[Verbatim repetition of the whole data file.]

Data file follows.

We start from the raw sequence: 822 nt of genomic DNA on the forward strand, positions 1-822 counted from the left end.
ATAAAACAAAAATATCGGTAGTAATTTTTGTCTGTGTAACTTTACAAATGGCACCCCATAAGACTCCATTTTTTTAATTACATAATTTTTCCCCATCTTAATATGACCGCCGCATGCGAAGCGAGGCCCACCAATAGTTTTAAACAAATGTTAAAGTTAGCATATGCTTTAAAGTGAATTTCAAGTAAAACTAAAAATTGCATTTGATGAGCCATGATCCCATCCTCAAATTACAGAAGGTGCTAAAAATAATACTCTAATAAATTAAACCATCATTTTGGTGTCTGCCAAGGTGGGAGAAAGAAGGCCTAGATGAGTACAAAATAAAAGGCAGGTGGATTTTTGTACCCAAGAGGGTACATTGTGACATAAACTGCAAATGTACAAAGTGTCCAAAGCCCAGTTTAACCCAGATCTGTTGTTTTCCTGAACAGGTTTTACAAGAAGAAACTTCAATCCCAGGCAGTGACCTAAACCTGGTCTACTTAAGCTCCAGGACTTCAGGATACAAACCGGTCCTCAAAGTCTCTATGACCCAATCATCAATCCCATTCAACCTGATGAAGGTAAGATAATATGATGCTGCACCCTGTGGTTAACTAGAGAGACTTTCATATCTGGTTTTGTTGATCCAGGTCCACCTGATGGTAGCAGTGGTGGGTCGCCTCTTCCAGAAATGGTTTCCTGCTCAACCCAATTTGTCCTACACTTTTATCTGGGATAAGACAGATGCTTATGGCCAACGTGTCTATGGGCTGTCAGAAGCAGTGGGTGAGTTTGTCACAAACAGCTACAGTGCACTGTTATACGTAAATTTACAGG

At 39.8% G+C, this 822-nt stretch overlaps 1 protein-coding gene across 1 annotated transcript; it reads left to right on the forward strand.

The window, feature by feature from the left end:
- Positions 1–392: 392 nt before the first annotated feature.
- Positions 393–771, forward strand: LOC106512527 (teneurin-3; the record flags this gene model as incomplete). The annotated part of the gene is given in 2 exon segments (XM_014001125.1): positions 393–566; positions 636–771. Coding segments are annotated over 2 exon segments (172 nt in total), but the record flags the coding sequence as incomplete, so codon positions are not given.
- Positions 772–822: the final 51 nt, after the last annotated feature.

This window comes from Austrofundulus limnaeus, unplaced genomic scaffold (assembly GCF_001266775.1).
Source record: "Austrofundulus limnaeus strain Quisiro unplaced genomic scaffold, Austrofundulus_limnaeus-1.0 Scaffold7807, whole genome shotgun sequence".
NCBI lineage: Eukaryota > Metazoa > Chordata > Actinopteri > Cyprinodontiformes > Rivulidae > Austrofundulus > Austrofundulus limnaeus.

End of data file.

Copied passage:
We start from the raw sequence: 822 nt of genomic DNA on the forward strand, positions 1-822 counted from the left end.
ATAAAACAAAAATATCGGTAGTAATTTTTGTCTGTGTAACTTTACAAATGGCACCCCATAAGACTCCATTTTTTTAATTACATAATTTTTCCCCATCTTAATATGACCGCCGCATGCGAAGCGAGGCCCACCAATAGTTTTAAACAAATGTTAAAGTTAGCATATGCTTTAAAGTGAATTTCAAGTAAAACTAAAAATTGCATTTGATGAGCCATGATCCCATCCTCAAATTACAGAAGGTGCTAAAAATAATACTCTAATAAATTAAACCATCATTTTGGTGTCTGCCAAGGTGGGAGAAAGAAGGCCTAGATGAGTACAAAATAAAAGGCAGGTGGATTTTTGTACCCAAGAGGGTACATTGTGACATAAACTGCAAATGTACAAAGTGTCCAAAGCCCAGTTTAACCCAGATCTGTTGTTTTCCTGAACAGGTTTTACAAGAAGAAACTTCAATCCCAGGCAGTGACCTAAACCTGGTCTACTTAAGCTCCAGGACTTCAGGATACAAACCGGTCCTCAAAGTCTCTATGACCCAATCATCAATCCCATTCAACCTGATGAAGGTAAGATAATATGATGCTGCACCCTGTGGTTAACTAGAGAGACTTTCATATCTGGTTTTGTTGATCCAGGTCCACCTGATGGTAGCAGTGGTGGGTCGCCTCTTCCAGAAATGGTTTCCTGCTCAACCCAATTTGTCCTACACTTTTATCTGGGATAAGACAGATGCTTATGGCCAACGTGTCTATGGGCTGTCAGAAGCAGTGGGTGAGTTTGTCACAAACAGCTACAGTGCACTGTTATACGTAAATTTACAGG

At 39.8% G+C, this 822-nt stretch overlaps 1 protein-coding gene across 1 annotated transcript; it reads left to right on the forward strand.

The window, feature by feature from the left end:
- Positions 1–392: 392 nt before the first annotated feature.
- Positions 393–771, forward strand: LOC106512527 (teneurin-3; the record flags this gene model as incomplete). The annotated part of the gene is given in 2 exon segments (XM_014001125.1): positions 393–566; positions 636–771. Coding segments are annotated over 2 exon segments (172 nt in total), but the record flags the coding sequence as incomplete, so codon positions are not given.
- Positions 772–822: the final 51 nt, after the last annotated feature.

This window comes from Austrofundulus limnaeus, unplaced genomic scaffold (assembly GCF_001266775.1).
Source record: "Austrofundulus limnaeus strain Quisiro unplaced genomic scaffold, Austrofundulus_limnaeus-1.0 Scaffold7807, whole genome shotgun sequence".
NCBI lineage: Eukaryota > Metazoa > Chordata > Actinopteri > Cyprinodontiformes > Rivulidae > Austrofundulus > Austrofundulus limnaeus.